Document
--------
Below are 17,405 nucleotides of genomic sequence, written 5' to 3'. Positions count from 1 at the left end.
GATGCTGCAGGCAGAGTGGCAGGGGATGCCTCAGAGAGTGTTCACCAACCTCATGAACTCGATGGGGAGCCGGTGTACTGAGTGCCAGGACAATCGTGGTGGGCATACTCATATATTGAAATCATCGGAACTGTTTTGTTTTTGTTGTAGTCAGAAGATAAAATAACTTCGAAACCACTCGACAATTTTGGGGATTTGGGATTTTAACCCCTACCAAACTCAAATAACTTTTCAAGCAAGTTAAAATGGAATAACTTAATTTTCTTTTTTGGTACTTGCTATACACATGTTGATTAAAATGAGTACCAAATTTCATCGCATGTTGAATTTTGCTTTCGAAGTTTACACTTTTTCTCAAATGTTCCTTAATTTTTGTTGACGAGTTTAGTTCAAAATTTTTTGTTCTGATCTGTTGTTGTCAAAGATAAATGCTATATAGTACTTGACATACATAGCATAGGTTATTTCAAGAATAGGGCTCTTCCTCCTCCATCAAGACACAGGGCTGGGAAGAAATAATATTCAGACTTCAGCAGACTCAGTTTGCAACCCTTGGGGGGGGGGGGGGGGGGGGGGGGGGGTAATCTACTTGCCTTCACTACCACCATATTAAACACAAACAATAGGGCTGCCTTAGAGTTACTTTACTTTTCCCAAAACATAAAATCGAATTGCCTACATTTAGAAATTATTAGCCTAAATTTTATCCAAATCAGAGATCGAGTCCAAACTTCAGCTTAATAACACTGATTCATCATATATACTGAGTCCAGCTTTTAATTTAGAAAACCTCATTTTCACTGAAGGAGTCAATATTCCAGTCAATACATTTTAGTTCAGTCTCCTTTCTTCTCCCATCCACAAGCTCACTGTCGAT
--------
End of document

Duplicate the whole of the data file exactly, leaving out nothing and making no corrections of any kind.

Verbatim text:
Below are 17,405 nucleotides of genomic sequence, written 5' to 3'. Positions count from 1 at the left end.
GATGCTGCAGGCAGAGTGGCAGGGGATGCCTCAGAGAGTGTTCACCAACCTCATGAACTCGATGGGGAGCCGGTGTACTGAGTGCCAGGACAATCGTGGTGGGCATACTCATATATTGAAATCATCGGAACTGTTTTGTTTTTGTTGTAGTCAGAAGATAAAATAACTTCGAAACCACTCGACAATTTTGGGGATTTGGGATTTTAACCCCTACCAAACTCAAATAACTTTTCAAGCAAGTTAAAATGGAATAACTTAATTTTCTTTTTTGGTACTTGCTATACACATGTTGATTAAAATGAGTACCAAATTTCATCGCATGTTGAATTTTGCTTTCGAAGTTTACACTTTTTCTCAAATGTTCCTTAATTTTTGTTGACGAGTTTAGTTCAAAATTTTTTGTTCTGATCTGTTGTTGTCAAAGATAAATGCTATATAGTACTTGACATACATAGCATAGGTTATTTCAAGAATAGGGCTCTTCCTCCTCCATCAAGACACAGGGCTGGGAAGAAATAATATTCAGACTTCAGCAGACTCAGTTTGCAACCCTTGGGGGGGGGGGGGGGGGGGGGGGGGGGTAATCTACTTGCCTTCACTACCACCATATTAAACACAAACAATAGGGCTGCCTTAGAGTTACTTTACTTTTCCCAAAACATAAAATCGAATTGCCTACATTTAGAAATTATTAGCCTAAATTTTATCCAAATCAGAGATCGAGTCCAAACTTCAGCTTAATAACACTGATTCATCATATATACTGAGTCCAGCTTTTAATTTAGAAAACCTCATTTTCACTGAAGGAGTCAATATTCCAGTCAATACATTTTAGTTCAGTCTCCTTTCTTCTCCCATCCACAAGCTCACTGTCGAT